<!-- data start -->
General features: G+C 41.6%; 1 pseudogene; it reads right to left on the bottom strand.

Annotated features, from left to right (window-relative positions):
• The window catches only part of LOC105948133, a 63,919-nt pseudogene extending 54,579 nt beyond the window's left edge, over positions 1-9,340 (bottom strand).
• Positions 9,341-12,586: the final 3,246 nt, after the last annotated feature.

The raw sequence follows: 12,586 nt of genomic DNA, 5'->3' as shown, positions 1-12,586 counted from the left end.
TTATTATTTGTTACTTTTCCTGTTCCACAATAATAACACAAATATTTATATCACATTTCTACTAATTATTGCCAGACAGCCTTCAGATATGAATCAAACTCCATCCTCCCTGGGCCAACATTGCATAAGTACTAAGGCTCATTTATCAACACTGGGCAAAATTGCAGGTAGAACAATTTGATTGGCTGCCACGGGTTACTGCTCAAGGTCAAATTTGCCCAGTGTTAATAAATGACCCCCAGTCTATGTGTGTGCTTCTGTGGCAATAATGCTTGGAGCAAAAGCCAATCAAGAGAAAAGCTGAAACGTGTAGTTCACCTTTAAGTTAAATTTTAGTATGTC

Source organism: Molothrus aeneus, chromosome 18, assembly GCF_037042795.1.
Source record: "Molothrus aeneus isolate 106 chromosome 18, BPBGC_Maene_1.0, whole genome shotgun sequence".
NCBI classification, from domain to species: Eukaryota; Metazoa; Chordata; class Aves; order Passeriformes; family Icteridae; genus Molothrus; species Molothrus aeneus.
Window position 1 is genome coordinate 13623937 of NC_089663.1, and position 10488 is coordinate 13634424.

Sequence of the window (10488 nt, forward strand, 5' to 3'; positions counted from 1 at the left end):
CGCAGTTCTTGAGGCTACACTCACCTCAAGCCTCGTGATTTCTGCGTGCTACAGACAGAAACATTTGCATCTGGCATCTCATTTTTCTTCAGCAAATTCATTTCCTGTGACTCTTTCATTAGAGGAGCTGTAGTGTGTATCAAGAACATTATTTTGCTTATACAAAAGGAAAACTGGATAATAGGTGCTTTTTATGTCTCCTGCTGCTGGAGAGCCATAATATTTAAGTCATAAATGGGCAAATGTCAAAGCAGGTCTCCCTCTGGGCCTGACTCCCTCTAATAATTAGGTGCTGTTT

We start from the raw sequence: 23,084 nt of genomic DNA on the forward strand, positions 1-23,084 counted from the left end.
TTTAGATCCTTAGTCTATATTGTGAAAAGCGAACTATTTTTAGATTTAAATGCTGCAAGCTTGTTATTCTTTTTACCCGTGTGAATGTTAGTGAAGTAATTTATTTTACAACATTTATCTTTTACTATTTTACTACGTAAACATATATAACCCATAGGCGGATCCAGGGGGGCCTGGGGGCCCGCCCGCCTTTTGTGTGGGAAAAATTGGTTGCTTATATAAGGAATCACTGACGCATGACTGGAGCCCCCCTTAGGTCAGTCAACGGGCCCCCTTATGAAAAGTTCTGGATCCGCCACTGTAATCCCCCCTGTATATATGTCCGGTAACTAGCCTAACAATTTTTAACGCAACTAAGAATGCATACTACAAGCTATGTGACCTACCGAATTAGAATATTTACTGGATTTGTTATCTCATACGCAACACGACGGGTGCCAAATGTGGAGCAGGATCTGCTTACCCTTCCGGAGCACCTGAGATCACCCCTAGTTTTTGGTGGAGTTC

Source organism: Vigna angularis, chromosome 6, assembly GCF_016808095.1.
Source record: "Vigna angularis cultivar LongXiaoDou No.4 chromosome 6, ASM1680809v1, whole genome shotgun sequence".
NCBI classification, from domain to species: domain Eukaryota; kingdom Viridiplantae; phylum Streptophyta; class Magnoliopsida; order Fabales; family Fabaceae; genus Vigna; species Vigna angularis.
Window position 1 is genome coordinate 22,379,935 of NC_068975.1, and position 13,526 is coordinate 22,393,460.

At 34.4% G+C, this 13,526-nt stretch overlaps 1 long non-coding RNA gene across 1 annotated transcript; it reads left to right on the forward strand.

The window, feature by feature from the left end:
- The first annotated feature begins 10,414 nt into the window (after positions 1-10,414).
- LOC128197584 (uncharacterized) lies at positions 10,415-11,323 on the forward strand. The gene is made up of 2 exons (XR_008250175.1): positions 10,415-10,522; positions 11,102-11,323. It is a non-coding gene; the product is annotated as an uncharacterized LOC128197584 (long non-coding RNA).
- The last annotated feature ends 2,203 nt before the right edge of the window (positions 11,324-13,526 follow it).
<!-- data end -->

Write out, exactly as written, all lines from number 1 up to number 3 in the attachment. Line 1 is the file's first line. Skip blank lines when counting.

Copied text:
General features: G+C 41.6%; 1 pseudogene; it reads right to left on the bottom strand.

Annotated features, from left to right (window-relative positions):
• The window catches only part of LOC105948133, a 63,919-nt pseudogene extending 54,579 nt beyond the window's left edge, over positions 1-9,340 (bottom strand).